By Regina Connell.
What grabbed me first was the slightly ridiculous notion of a Lexus IS—a working one, mind you—made out of cardboard. 1700 pieces of it to be exact. The cardboard sat atop a steel and aluminum frame, and took three months to make. The task fell to two companies: LaserCut Works and Scales and Models, London-based companies that create prototypes, architectural models, and other commissions.
Even if it’s a marketing gimmick, I’m a sucker for paper-based craftsmanship and artistry, so I was somewhat charmed by this kind of bravura craft project.
However, I was even more charmed by the “inspiration” for the car: it celebrates the skills of Lexus’s roughly 400 takumi craftsmen and women. (Takumi means skilled, or artisan.) While most of Lexus’s manufacturing is highly automated, there is a human component involved for precise tasks, and those tasks fall to the takumis. The tasks are highly specific: one takumi will work only on leather seating, while another will work only on precise painting, and another even electronic circuit welding. These takumi then go out and train others in those skills, create new techniques, and even “train” robots.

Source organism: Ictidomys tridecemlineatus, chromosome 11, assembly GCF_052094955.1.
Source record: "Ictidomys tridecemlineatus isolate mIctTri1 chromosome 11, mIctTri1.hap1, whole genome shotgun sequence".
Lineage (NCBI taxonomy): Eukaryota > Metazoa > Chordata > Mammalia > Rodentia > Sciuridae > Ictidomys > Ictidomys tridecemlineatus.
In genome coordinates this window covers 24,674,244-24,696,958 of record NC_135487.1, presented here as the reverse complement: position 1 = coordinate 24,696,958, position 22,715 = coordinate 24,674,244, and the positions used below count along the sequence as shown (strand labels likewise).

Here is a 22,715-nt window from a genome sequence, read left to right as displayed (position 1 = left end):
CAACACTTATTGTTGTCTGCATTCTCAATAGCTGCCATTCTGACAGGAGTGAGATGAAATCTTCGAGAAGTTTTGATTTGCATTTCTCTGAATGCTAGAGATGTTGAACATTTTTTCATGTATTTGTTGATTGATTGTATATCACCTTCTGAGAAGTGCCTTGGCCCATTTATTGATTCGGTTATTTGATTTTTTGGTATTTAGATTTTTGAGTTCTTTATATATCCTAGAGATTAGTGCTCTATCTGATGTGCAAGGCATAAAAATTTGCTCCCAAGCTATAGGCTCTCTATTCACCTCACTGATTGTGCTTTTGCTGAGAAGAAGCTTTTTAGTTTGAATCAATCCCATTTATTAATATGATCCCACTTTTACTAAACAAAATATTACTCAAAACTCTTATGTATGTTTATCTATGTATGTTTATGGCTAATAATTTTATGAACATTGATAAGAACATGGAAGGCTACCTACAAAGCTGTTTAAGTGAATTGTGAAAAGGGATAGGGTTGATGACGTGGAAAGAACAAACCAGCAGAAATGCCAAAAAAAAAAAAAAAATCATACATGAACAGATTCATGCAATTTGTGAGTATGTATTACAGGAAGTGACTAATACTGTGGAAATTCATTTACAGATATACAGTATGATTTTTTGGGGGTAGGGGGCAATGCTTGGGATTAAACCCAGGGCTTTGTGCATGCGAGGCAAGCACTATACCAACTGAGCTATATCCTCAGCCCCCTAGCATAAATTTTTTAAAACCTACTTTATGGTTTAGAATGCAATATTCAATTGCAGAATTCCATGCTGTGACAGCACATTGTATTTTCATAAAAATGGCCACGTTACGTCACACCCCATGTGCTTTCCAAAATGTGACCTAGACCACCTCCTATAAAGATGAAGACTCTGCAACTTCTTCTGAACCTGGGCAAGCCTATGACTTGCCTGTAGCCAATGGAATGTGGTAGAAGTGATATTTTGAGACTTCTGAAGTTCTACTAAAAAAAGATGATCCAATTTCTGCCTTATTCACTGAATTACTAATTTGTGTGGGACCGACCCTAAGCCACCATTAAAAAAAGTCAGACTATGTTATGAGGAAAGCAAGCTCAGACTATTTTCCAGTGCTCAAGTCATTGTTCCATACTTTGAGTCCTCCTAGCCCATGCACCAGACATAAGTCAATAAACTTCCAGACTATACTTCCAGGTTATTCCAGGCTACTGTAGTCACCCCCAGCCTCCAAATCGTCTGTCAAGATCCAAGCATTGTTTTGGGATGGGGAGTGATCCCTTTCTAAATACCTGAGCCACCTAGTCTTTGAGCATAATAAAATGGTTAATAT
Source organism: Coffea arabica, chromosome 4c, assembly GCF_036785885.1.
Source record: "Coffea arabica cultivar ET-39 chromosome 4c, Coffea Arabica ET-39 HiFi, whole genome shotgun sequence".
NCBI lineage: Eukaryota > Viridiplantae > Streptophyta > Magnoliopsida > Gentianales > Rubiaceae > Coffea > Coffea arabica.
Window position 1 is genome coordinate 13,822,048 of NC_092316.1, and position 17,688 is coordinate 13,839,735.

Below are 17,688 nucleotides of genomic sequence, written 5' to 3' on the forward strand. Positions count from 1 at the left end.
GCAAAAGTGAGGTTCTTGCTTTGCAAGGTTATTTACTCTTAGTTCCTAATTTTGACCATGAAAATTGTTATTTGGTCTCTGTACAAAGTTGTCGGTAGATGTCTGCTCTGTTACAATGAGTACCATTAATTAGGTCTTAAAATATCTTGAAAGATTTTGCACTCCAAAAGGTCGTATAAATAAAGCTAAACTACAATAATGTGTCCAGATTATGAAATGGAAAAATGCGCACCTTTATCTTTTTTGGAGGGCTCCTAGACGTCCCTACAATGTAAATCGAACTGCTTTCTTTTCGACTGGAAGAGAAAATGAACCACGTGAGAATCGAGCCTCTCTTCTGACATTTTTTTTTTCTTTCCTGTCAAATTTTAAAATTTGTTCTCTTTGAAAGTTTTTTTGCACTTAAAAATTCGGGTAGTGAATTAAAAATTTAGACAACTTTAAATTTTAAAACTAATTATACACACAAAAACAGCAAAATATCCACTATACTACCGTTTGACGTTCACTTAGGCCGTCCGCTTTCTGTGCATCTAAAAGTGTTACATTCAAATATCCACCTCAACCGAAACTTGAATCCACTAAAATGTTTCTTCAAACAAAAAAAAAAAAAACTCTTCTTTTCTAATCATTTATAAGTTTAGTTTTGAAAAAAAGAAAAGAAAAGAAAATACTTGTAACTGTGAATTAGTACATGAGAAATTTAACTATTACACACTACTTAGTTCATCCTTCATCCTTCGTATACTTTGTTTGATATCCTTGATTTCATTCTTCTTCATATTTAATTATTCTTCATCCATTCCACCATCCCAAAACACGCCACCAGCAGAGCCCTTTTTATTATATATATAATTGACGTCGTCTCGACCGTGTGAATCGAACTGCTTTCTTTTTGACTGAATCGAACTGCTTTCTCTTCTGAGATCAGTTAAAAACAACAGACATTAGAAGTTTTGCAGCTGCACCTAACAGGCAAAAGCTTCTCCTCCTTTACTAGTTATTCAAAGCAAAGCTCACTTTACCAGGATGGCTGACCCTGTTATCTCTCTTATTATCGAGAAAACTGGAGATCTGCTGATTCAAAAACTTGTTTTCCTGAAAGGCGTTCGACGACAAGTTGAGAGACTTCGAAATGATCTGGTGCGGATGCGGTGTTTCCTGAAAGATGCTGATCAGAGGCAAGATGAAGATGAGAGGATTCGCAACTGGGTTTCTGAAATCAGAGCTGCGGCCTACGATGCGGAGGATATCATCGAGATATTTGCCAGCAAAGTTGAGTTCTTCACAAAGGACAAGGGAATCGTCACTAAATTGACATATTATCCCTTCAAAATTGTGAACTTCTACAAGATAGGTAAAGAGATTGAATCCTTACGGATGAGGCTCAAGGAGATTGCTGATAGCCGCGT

Digging more deeply into this combination of craft and highly automated manufacturing brings another fascinating tale to life. The practice of using takumi came out of a 9 million car recall in the late 2000s, which caused the company to stage a major re-think of its previously vaunted manufacturing processes. Having based its brand on quality, dependability, and reliability, the recall caused an almost existential crisis for the company. Takumi were a part of the new focus on quality, inspired by the painstaking process of building a Shinto shrine and by Japan’s age cultural value of monozukuri, (literally, making things) but better translated as “craftsmanship.”
As it is with artisans anywhere, one of the requirements for takumi is that they must be incredibly dextrous. And at Toyota, one of the ways they hone and prove their dexterity is by folding paper into an origami model cat, using only their non-dominant hand in 90 seconds.
Go ahead and try it. And if you can create a cat in 90 seconds with your non-dominant hand, perhaps someone will honor you with your very own cardboard car. (And Toyota is looking for new takumi as many of the original ones are nearing retirement age: another reason to brush up on those skills. Here’s a fun place to start.)
Or, you can just sit back and watch the video.
All images courtesy of Lexus.